One 2014 review indicates that GERD is becoming more and more prevalent in the United States. The major factor underlying the trend is the rise in obesity.

While studies have not established that weight loss through dietary changes can help GERD, data show weight loss through gastric bypass surgery consistently decreases symptoms.

Scientific research has suggested supplements may help a person ease the symptoms of GERD.

Ginger

A 2014 review explored the effect of ginger supplements on children with GERD and found that they helped reduce symptoms.

The children tolerated the supplements well and only showed side effects when the doses were larger than 5 grams per day.

However, doctors do not recommend ginger for people who have a bleeding disorder, as it is a potent blood thinner.

Moreover, individuals taking ginger supplements should discontinue them before having a surgical procedure.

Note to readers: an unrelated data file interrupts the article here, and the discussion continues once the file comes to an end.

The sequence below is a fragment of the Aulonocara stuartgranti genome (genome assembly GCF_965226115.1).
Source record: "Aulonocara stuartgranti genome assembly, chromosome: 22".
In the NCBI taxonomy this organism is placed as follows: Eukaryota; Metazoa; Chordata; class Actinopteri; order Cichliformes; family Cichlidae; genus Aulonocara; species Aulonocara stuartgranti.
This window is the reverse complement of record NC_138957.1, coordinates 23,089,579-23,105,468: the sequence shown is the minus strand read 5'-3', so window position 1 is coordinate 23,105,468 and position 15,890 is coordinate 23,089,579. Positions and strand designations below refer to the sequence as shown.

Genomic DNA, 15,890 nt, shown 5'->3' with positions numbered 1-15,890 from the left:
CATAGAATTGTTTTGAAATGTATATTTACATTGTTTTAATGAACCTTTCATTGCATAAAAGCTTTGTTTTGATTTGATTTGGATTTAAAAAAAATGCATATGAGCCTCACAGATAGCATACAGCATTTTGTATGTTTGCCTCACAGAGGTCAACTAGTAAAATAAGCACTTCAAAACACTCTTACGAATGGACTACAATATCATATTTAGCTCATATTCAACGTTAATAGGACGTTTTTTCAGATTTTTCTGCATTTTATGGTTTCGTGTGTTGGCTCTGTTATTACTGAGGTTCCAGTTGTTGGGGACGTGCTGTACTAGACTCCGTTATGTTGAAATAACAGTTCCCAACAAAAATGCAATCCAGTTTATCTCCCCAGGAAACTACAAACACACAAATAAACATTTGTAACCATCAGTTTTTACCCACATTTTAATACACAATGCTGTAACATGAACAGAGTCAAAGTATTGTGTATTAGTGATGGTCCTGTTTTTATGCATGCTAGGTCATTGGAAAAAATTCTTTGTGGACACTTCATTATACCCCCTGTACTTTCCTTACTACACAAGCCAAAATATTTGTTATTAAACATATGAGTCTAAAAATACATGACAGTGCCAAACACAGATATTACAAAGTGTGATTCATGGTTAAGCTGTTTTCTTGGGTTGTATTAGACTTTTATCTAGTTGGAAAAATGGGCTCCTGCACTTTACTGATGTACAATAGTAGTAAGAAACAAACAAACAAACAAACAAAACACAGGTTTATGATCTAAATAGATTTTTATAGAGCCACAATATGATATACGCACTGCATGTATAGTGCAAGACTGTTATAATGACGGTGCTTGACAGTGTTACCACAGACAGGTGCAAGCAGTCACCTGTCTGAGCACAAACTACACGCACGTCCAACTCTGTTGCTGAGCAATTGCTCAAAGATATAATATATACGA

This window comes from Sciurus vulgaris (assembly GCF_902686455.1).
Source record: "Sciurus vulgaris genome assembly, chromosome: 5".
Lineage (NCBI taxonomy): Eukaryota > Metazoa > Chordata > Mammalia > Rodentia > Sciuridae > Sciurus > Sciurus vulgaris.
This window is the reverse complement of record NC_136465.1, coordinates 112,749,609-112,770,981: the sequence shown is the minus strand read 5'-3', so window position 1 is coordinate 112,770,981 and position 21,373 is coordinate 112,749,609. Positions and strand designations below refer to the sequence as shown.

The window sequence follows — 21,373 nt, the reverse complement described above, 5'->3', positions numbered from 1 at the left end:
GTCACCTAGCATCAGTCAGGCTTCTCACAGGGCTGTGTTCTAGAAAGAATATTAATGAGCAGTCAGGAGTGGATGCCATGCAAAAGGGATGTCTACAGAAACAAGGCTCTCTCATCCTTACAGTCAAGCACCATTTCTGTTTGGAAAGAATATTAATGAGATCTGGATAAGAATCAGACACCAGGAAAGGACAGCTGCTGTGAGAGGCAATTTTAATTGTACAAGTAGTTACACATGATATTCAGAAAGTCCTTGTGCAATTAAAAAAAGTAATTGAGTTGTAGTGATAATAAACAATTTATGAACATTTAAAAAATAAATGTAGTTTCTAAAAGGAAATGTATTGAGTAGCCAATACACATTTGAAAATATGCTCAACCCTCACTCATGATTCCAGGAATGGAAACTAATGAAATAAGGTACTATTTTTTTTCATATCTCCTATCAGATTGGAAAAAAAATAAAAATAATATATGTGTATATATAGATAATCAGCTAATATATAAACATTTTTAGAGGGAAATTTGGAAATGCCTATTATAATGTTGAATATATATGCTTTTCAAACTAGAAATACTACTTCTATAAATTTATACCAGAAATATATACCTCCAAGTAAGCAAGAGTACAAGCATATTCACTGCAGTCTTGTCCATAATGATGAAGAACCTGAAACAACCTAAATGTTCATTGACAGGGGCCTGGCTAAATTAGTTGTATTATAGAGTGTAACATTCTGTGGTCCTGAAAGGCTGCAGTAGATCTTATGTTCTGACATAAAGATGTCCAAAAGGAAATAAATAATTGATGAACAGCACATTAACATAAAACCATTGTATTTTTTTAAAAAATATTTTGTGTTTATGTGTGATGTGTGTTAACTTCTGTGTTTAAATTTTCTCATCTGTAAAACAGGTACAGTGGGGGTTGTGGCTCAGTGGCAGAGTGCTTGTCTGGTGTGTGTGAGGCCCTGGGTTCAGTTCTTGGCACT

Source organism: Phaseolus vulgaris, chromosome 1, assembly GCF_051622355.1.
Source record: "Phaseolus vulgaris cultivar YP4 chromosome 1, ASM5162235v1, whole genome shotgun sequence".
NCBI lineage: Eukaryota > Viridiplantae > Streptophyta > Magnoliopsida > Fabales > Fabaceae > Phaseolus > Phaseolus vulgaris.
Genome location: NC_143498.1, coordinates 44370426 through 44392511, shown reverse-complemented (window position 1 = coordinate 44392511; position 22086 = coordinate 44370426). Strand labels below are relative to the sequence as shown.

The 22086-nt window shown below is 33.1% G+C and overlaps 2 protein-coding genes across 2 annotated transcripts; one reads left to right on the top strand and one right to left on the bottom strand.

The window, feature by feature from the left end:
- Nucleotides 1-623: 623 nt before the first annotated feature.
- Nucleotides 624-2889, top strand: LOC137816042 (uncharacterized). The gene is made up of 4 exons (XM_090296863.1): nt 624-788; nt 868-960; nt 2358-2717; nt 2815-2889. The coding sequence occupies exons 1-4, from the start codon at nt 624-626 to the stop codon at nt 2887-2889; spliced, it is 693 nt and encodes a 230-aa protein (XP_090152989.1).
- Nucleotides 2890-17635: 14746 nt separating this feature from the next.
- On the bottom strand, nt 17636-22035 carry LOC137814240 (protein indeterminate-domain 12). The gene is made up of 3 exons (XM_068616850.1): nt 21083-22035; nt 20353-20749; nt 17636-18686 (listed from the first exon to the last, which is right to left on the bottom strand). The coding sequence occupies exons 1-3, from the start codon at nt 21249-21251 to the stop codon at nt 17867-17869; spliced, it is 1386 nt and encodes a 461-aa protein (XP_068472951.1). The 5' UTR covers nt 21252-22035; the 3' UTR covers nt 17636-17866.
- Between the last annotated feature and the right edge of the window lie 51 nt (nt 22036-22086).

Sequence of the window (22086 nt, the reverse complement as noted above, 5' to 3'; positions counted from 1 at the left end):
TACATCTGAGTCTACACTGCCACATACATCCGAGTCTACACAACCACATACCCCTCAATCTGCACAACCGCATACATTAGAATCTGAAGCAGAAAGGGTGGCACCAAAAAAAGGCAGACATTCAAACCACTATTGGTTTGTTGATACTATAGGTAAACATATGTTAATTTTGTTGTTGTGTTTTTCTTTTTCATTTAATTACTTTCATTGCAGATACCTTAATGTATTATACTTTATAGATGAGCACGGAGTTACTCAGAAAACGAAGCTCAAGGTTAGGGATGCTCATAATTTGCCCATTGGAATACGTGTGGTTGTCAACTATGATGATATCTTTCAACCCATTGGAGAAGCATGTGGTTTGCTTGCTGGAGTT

Licorice

According to the same 2014 review, people have used licorice for a long time to alleviate symptoms of gastric inflammation. It has shown improvements in small studies whose participants had GERD.

However, licorice has some properties that can cause side effects, such as high blood pressure. Therefore, a person should opt for deglycyrrhizinated licorice, which will not produce these effects.

While the researchers in the study acknowledge the potential benefits of licorice, they also call for more evidence to back up claims that it can help ease symptoms of acid reflux.

The American Gastroenterological Association note that pressure on the belly may worsen reflux.

Avoid wearing tight clothing

One way a person can prevent putting too much pressure on the belly is by not wearing tight clothing. This can include tight everyday clothes and clothing items designed to shape the body.

Avoid certain exercises

Also, avoid some exercises that may increase belly pressure, such as: